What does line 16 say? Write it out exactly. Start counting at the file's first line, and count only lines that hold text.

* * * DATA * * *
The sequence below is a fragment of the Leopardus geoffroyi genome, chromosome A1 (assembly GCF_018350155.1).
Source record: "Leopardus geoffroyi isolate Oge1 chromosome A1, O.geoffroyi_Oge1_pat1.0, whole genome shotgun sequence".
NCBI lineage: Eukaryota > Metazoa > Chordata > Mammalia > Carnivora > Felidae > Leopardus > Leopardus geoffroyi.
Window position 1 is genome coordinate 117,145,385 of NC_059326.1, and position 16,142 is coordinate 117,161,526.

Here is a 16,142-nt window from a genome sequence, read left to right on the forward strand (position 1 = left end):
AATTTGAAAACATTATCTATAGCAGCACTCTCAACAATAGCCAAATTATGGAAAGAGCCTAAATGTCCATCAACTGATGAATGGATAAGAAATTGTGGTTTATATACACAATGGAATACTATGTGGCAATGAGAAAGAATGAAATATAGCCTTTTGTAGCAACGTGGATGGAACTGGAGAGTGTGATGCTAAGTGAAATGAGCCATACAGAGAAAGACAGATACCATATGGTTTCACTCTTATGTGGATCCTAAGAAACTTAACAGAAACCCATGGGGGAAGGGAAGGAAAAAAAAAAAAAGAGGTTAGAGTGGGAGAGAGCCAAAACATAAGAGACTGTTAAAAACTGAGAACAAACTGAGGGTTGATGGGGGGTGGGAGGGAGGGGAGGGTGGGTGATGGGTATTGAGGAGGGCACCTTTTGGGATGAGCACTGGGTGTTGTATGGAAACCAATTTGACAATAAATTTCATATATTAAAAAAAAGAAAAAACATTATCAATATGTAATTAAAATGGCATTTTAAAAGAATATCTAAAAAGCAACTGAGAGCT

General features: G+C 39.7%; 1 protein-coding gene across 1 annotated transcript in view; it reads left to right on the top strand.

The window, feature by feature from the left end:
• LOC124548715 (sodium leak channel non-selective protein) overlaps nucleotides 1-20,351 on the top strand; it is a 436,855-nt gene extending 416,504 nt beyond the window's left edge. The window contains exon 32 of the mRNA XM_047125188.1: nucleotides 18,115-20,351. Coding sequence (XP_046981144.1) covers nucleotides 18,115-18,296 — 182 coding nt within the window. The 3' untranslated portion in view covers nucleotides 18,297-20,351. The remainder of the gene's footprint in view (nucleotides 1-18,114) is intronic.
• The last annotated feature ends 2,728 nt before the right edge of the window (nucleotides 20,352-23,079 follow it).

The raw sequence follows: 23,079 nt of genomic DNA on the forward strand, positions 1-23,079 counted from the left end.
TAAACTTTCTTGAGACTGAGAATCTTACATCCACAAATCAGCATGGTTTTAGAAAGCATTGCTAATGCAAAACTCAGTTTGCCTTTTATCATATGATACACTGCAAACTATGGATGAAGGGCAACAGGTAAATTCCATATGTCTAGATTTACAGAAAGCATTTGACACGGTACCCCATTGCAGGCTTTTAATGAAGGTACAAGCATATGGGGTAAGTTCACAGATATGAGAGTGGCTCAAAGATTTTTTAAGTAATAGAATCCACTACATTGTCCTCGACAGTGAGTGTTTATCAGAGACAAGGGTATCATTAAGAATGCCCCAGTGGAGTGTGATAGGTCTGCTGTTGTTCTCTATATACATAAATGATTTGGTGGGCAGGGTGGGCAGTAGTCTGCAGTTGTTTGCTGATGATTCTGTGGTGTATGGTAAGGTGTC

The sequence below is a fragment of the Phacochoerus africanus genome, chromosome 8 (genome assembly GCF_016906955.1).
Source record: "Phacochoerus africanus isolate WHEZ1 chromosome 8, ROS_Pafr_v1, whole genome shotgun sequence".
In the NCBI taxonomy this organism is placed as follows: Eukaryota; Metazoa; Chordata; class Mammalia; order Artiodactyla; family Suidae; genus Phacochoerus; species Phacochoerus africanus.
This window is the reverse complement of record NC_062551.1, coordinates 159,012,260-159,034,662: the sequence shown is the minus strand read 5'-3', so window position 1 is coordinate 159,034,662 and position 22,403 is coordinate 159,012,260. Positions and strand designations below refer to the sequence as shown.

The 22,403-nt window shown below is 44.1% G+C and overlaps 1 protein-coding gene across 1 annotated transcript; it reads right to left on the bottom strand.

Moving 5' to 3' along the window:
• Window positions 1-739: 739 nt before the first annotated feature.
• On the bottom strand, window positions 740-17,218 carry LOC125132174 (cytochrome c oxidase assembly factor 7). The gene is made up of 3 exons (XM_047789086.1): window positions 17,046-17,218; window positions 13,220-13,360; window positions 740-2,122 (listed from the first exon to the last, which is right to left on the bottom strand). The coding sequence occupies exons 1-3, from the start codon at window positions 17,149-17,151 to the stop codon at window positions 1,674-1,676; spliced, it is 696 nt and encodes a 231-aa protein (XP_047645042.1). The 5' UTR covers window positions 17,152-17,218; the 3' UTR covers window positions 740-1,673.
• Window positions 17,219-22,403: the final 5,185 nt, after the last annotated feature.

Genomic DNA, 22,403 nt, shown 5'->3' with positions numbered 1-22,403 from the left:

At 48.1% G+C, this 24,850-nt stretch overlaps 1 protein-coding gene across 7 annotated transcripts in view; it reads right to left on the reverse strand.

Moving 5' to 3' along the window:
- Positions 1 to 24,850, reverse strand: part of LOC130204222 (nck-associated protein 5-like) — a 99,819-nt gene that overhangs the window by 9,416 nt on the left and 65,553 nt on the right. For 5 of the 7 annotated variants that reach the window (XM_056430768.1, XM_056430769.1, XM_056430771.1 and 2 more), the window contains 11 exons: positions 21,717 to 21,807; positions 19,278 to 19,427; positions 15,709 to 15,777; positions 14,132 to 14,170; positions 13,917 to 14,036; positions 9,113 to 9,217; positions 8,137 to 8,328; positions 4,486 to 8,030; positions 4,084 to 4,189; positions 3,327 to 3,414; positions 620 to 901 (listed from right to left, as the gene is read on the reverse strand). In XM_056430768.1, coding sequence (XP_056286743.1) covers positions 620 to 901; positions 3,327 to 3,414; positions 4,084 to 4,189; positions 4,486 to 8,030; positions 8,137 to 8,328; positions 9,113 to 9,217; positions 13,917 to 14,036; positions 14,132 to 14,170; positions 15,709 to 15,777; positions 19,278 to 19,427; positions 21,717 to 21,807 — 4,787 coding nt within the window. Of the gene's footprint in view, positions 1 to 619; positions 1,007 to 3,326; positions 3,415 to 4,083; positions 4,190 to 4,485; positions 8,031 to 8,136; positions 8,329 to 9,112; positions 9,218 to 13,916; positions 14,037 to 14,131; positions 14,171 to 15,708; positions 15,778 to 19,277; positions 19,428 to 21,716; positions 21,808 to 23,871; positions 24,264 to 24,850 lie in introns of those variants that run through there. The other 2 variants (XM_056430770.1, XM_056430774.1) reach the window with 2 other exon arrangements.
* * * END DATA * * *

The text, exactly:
This window is the reverse complement of record NC_062551.1, coordinates 159,012,260-159,034,662: the sequence shown is the minus strand read 5'-3', so window position 1 is coordinate 159,034,662 and position 22,403 is coordinate 159,012,260. Positions and strand designations below refer to the sequence as shown.